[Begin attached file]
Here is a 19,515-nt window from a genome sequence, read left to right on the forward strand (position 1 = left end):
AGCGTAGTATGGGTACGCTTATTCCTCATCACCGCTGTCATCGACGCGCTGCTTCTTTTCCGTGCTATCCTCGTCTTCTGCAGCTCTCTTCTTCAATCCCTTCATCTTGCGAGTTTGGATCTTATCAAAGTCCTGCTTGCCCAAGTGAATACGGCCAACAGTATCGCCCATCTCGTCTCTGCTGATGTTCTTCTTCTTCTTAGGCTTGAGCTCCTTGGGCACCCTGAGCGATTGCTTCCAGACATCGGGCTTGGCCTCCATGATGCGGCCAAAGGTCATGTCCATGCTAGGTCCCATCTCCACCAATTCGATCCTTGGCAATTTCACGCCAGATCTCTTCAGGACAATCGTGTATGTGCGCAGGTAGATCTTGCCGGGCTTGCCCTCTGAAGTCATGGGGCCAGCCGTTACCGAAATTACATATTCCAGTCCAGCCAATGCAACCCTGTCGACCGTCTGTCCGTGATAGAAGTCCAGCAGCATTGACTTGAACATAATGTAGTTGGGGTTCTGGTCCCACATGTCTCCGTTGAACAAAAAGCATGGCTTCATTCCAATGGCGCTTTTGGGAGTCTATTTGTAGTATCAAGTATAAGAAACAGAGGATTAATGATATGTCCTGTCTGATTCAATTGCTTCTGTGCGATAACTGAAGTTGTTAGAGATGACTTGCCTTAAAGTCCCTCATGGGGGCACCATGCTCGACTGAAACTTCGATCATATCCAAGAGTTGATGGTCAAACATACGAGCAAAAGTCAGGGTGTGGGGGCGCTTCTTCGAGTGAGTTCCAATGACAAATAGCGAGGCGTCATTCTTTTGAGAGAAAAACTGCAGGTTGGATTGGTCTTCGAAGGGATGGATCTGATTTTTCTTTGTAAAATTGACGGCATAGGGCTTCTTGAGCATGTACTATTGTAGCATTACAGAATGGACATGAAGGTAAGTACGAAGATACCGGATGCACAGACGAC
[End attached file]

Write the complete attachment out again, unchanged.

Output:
Here is a 19,515-nt window from a genome sequence, read left to right on the forward strand (position 1 = left end):
AGCGTAGTATGGGTACGCTTATTCCTCATCACCGCTGTCATCGACGCGCTGCTTCTTTTCCGTGCTATCCTCGTCTTCTGCAGCTCTCTTCTTCAATCCCTTCATCTTGCGAGTTTGGATCTTATCAAAGTCCTGCTTGCCCAAGTGAATACGGCCAACAGTATCGCCCATCTCGTCTCTGCTGATGTTCTTCTTCTTCTTAGGCTTGAGCTCCTTGGGCACCCTGAGCGATTGCTTCCAGACATCGGGCTTGGCCTCCATGATGCGGCCAAAGGTCATGTCCATGCTAGGTCCCATCTCCACCAATTCGATCCTTGGCAATTTCACGCCAGATCTCTTCAGGACAATCGTGTATGTGCGCAGGTAGATCTTGCCGGGCTTGCCCTCTGAAGTCATGGGGCCAGCCGTTACCGAAATTACATATTCCAGTCCAGCCAATGCAACCCTGTCGACCGTCTGTCCGTGATAGAAGTCCAGCAGCATTGACTTGAACATAATGTAGTTGGGGTTCTGGTCCCACATGTCTCCGTTGAACAAAAAGCATGGCTTCATTCCAATGGCGCTTTTGGGAGTCTATTTGTAGTATCAAGTATAAGAAACAGAGGATTAATGATATGTCCTGTCTGATTCAATTGCTTCTGTGCGATAACTGAAGTTGTTAGAGATGACTTGCCTTAAAGTCCCTCATGGGGGCACCATGCTCGACTGAAACTTCGATCATATCCAAGAGTTGATGGTCAAACATACGAGCAAAAGTCAGGGTGTGGGGGCGCTTCTTCGAGTGAGTTCCAATGACAAATAGCGAGGCGTCATTCTTTTGAGAGAAAAACTGCAGGTTGGATTGGTCTTCGAAGGGATGGATCTGATTTTTCTTTGTAAAATTGACGGCATAGGGCTTCTTGAGCATGTACTATTGTAGCATTACAGAATGGACATGAAGGTAAGTACGAAGATACCGGATGCACAGACGAC